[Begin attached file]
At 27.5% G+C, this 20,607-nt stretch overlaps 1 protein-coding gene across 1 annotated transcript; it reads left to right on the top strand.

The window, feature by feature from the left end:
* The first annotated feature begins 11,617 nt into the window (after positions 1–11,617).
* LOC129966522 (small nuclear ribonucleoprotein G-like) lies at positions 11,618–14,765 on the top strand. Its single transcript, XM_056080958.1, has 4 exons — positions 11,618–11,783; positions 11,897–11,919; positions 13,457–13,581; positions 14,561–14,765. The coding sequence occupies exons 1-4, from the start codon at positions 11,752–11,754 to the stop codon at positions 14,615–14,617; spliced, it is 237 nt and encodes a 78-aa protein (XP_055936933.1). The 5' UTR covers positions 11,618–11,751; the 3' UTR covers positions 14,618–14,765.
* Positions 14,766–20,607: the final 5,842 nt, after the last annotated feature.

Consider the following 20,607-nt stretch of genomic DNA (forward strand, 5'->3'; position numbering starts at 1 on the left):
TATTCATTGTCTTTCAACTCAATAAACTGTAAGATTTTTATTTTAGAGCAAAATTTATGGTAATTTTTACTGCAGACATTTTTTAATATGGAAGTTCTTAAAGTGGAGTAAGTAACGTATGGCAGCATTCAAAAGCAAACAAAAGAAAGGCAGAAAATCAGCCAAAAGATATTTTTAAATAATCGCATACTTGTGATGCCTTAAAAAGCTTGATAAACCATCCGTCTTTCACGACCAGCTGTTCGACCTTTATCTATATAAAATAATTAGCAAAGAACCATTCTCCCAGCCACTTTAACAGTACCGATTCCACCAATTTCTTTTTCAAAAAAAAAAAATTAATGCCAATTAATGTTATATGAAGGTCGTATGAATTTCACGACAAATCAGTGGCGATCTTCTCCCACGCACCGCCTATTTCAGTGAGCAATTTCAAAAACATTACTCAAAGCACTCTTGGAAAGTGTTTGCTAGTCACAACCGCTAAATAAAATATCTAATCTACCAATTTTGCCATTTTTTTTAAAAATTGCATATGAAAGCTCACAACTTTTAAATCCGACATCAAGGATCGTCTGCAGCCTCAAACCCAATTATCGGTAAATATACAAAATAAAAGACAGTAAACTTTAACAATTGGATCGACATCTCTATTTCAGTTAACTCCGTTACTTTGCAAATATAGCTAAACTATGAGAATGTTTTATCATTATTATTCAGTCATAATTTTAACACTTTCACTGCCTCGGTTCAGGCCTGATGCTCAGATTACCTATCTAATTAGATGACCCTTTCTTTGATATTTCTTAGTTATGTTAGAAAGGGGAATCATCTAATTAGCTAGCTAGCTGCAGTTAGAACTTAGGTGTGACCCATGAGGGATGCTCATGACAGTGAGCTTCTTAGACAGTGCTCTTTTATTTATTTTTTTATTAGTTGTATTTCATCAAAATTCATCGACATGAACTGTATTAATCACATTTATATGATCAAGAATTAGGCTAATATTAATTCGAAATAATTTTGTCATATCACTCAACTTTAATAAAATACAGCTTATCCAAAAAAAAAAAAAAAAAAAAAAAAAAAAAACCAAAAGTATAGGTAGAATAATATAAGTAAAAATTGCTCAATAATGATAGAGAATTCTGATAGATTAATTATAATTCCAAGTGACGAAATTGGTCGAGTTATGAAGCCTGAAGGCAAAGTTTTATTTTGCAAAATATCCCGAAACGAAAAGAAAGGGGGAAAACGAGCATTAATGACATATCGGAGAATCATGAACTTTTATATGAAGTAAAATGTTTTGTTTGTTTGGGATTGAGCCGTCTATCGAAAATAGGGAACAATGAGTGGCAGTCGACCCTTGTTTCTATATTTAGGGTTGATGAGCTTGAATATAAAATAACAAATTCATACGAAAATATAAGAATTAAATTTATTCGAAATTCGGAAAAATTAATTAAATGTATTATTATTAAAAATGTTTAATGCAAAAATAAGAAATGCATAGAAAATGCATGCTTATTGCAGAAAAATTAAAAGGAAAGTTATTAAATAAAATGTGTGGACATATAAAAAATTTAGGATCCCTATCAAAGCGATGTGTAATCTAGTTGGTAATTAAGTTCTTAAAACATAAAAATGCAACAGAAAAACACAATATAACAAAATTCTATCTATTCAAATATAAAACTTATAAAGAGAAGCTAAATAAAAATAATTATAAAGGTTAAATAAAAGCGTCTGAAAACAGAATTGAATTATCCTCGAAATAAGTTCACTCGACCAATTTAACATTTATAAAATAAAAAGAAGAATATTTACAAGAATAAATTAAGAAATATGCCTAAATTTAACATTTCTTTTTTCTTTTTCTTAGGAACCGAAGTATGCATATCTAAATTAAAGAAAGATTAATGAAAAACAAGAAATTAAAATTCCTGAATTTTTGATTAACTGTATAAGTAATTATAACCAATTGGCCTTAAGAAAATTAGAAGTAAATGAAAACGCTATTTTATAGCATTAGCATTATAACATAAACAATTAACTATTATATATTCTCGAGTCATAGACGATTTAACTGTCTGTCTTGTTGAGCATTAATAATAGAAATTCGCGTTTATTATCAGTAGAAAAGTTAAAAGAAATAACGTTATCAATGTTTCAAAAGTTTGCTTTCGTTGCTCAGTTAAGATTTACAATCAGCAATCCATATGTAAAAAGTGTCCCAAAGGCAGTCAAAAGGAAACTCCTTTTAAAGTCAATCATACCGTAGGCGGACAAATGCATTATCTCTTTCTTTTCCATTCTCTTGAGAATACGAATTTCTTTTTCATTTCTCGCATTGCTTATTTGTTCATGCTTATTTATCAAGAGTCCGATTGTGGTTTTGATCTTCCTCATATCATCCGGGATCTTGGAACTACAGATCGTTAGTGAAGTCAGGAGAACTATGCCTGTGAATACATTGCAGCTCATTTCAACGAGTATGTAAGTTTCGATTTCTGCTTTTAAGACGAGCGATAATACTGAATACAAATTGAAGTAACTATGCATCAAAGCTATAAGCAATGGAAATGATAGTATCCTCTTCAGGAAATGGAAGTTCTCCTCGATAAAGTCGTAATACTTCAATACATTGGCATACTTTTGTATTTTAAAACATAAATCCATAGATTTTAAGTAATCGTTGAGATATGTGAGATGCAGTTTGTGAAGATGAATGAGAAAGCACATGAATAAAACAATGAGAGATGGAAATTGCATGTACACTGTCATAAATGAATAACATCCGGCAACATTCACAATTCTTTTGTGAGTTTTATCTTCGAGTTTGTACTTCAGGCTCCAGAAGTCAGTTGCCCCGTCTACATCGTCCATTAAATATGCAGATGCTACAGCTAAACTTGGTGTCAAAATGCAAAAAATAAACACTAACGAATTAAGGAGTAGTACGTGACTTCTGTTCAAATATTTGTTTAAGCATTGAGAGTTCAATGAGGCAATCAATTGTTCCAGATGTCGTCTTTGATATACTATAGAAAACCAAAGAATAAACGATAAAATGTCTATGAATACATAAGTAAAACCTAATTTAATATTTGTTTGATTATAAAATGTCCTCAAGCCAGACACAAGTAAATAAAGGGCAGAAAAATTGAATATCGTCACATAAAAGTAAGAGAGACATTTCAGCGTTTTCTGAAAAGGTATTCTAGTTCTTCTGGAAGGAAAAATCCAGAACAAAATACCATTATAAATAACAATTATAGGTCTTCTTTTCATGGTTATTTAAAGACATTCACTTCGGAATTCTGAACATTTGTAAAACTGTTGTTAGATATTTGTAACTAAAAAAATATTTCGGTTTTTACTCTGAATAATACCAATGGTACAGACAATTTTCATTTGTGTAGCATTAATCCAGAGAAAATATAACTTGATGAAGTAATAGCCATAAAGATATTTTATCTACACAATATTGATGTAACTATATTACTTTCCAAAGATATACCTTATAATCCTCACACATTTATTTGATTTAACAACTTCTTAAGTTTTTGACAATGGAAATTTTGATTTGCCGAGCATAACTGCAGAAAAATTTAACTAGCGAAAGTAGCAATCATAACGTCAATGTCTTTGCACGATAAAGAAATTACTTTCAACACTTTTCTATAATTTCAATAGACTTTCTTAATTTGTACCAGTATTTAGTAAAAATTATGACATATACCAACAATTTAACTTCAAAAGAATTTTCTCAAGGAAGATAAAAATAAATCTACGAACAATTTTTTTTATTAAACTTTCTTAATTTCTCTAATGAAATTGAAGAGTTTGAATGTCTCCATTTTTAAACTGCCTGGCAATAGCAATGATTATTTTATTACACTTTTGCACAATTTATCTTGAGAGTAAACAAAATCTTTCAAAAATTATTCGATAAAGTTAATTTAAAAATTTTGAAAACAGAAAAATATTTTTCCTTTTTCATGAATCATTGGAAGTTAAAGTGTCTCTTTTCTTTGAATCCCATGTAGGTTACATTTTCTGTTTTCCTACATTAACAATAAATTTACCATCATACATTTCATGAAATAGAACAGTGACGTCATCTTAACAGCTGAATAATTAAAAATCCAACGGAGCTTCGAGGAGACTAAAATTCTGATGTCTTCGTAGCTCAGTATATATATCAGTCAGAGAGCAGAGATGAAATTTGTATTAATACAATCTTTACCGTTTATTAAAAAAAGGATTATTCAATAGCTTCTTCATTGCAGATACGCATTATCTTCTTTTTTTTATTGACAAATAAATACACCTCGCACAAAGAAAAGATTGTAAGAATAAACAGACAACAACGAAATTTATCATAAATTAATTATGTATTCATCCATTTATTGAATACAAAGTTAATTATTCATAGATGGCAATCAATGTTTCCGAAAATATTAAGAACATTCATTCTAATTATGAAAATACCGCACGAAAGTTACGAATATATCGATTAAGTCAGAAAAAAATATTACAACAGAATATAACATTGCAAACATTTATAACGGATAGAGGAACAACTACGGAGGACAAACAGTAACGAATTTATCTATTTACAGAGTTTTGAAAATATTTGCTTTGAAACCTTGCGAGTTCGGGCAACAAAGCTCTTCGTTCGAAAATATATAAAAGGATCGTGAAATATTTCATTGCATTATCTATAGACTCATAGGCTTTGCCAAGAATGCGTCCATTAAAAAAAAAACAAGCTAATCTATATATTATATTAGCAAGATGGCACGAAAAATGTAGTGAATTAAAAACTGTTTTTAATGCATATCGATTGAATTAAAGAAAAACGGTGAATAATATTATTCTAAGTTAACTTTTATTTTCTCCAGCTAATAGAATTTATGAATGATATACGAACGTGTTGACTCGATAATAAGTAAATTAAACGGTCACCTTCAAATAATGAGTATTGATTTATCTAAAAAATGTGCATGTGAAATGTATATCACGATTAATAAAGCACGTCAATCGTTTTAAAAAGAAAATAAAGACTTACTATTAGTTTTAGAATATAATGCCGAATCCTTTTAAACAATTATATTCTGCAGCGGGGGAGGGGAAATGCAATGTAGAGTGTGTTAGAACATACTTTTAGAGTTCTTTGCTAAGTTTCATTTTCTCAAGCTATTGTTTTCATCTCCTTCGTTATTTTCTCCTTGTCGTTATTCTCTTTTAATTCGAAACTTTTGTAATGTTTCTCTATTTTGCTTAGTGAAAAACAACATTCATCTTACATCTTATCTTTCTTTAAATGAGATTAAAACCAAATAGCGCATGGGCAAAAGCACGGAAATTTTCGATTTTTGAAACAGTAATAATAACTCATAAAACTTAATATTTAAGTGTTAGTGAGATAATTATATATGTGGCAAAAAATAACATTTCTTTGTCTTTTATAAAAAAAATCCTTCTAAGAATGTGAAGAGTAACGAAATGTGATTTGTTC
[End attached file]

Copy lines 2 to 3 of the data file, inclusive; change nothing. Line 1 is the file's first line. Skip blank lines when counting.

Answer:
The window, feature by feature from the left end:
* The first annotated feature begins 11,617 nt into the window (after positions 1–11,617).